a good pony, he obeyed. I yelled at the cow, and slapped my bat,
and used my quirt. When she had quite recovered her wind, she
got slowly to her feet--and charged me in a most determined
Now, a bull, or a steer, is not difficult to dodge. He lowers
his head, shuts his eyes, and comes in on one straight rush. But
a cow looks to see what she is doing; her eyes are open every
minute, and it overjoys her to take a side hook at you even when
you succeed in eluding her direct charge.
The pony I was riding did his best, but even then could not avoid
a sharp prod that would have ripped him up had not my leather
bastos intervened. Then we retired to a distance in order to
plan further; but we did not succeed in inducing that cow to
revise her ideas, so at last we left her. When, in some chagrin,
I mentioned to the round-up captain the fact that I had skipped
one animal, he merely laughed.
"Why, kid," said he, "you can't do nothin' with a cow that gets
on the prod that away 'thout you ropes her; and what could you do
with her out there if you DID rope her?"
So I learned one thing more about cows.
After the steer cut had been finished, the men representing the
neighbouring ranges looked through the herd for strays of their
brands. These were thrown into the stray-herd, which had been
brought up from the bottom lands to receive the new accessions.
Work was pushed rapidly, as the afternoon was nearly gone.
In fact, so absorbed were we that until it was almost upon us we
did not notice a heavy thunder-shower that arose in the region of
the Dragoon Mountains, and swept rapidly across the zenith.
Before we knew it the rain had begun. In ten seconds it had
increased to a deluge, and in twenty we were all to leeward of
the herd striving desperately to stop the drift of the cattle
down wind.
We did everything in our power to stop them, but in vain.
Slickers waved, quirts slapped against leather, six-shooters
flashed, but still the cattle, heads lowered, advanced with slow
and sullen persistence that would not be stemmed. If we held our
ground, they divided around us. Step by step we were forced to
give way--the thin line of nervously plunging horses sprayed
before the dense mass of the cattle.
"No, they won't stampede," shouted Charley to my question.
"There's cows and calves in them. If they was just steers or
grown critters, they might."
The sensations of those few moments were very vivid--the blinding
beat of the storm in my face, the unbroken front of horned heads
bearing down on me, resistless as fate, the long slant of rain
with the sun shining in the distance beyond it.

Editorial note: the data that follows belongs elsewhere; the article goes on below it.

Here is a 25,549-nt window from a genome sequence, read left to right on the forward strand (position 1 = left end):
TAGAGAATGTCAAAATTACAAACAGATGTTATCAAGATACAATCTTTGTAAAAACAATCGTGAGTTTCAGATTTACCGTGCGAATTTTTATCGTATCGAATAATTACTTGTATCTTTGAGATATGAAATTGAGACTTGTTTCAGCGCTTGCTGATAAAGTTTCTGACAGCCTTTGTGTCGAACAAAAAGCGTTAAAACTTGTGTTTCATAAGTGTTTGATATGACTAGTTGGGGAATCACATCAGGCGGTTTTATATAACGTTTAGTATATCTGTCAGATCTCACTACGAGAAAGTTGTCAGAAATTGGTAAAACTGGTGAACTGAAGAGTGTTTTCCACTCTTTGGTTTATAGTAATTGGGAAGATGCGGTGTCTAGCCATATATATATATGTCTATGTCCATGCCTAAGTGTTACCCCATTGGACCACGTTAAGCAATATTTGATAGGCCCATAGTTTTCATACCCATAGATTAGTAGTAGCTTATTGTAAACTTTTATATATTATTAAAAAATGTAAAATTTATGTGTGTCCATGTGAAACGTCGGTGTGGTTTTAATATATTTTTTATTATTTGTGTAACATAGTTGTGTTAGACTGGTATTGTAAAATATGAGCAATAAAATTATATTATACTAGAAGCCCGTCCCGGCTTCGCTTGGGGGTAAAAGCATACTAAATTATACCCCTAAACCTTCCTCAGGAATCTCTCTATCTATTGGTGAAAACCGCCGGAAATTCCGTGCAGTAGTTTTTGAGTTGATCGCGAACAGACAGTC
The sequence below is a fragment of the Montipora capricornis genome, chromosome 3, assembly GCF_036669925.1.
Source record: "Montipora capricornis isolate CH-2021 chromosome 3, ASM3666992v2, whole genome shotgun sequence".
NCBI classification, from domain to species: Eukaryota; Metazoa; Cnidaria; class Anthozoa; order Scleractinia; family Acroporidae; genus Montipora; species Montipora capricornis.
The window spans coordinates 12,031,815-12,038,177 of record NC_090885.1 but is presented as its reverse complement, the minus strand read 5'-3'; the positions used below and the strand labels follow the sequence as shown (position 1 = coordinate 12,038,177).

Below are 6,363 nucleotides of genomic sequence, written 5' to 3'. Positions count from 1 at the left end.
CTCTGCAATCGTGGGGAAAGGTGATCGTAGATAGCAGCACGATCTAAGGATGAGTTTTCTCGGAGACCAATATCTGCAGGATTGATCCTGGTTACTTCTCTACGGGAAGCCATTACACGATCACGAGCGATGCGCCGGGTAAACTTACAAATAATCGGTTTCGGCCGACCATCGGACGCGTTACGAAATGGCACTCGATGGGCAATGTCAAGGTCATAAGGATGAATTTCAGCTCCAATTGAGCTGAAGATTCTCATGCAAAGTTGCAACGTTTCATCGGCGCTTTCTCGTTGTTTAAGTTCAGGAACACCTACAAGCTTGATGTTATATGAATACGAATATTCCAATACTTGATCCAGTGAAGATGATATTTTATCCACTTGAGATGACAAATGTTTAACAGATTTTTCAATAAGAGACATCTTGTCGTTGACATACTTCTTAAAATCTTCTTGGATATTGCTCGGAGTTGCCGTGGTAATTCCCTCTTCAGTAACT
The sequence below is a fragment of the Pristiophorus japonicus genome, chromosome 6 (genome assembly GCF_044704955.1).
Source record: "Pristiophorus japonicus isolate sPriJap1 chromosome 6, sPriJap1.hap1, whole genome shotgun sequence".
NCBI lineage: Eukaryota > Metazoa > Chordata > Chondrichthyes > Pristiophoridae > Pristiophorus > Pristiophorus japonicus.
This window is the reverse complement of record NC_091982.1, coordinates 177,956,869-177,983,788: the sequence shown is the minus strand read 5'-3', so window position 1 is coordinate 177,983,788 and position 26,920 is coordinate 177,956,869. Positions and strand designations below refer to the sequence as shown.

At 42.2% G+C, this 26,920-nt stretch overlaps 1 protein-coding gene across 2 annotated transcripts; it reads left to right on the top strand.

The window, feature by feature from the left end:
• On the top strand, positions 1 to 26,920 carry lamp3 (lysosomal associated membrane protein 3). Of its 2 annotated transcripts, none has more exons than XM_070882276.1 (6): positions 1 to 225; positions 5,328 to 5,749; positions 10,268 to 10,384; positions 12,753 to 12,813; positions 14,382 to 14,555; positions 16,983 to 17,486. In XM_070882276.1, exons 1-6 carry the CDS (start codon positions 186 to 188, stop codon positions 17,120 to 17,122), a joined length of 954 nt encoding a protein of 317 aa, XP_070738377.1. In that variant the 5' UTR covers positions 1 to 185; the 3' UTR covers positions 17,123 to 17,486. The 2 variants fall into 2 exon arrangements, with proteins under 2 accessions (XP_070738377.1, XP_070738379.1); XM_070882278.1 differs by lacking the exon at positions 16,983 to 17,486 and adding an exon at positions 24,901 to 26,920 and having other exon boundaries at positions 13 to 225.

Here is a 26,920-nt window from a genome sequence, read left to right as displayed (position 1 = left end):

Abruptly the downpour ceased. We shook our hats free of water,
and drove the herd back to the cutting grounds again.
But now the surface of the ground was slippery, and the rapid
manoeuvring of horses had become a matter precarious in the
extreme. Time and again the ponies fairly sat on their haunches
and slid when negotiating a sudden stop, while quick turns meant
the rapid scramblings that only a cow-horse could accomplish.
Nevertheless the work went forward unchecked. The men of the
other outfits cut their cattle into the stray-herd. The latter
was by now of considerable size, for this was the third week of
the round-up.
Finally everyone expressed himself as satisfied. The largely
diminished main herd was now started forward by means of shrill
cowboy cries and beating of quirts. The cattle were only too
eager to go. From my position on a little rise above the
stray-herd I could see the leaders breaking into a run, their
heads thrown forward as they snuffed their freedom. On the mesa
side the sentinel riders quietly withdrew. From the rear and
flanks the horsemen closed in. The cattle poured out in a steady
stream through the opening thus left on the mesa side. The
fringe of cowboys followed, urging them on. Abruptly the
cavalcade turned and came loping back. The cattle continued ahead
on a trot, gradually spreading abroad over the landscape, losing
their integrity as a herd. Some of the slower or hungrier
dropped out and began to graze. Certain of the more wary
disappeared to right or left.
Now, after the day's work was practically over, we had our first
accident. The horse ridden by a young fellow from Dos Cabesas
slipped, fell, and rolled quite over his rider. At once the
animal lunged to his feet, only to he immediately seized by the
nearest rider. But the Dos Cabesas man lay still, his arms and
legs spread abroad, his head doubled sideways in a horribly
suggestive manner. We hopped off. Two men straightened him out,
while two more looked carefully over the indications on the
"All right," sang out one of them, "the horn didn't catch him."
He pointed to the indentation left by the pommel. Indeed five
minutes brought the man to his senses. He complained of a very
twisted back. Homer set one of the men in after the bed-wagon,
by means of which the sufferer was shortly transported to camp.
By the end of the week he was again in the saddle. How men
escape from this common accident with injuries so slight has
always puzzled me. The horse rolls completely over his rider,
and yet it seems to be the rarest thing in the world for the
latter to be either killed or permanently injured.
Now each man had the privilege of looking through the J H cuts to
see if by chance steers of his own had been included in them.
When all had expressed themselves as satisfied, the various bands
were started to the corrals.
From a slight eminence where I had paused to enjoy the evening I
looked down on the scene. The three herds, separated by generous
distance one from the other, crawled leisurely along; the riders,
their hats thrust back, lolled in their saddles, shouting
conversation to each other, relaxing after the day's work;
through the clouds strong shafts of light belittled the living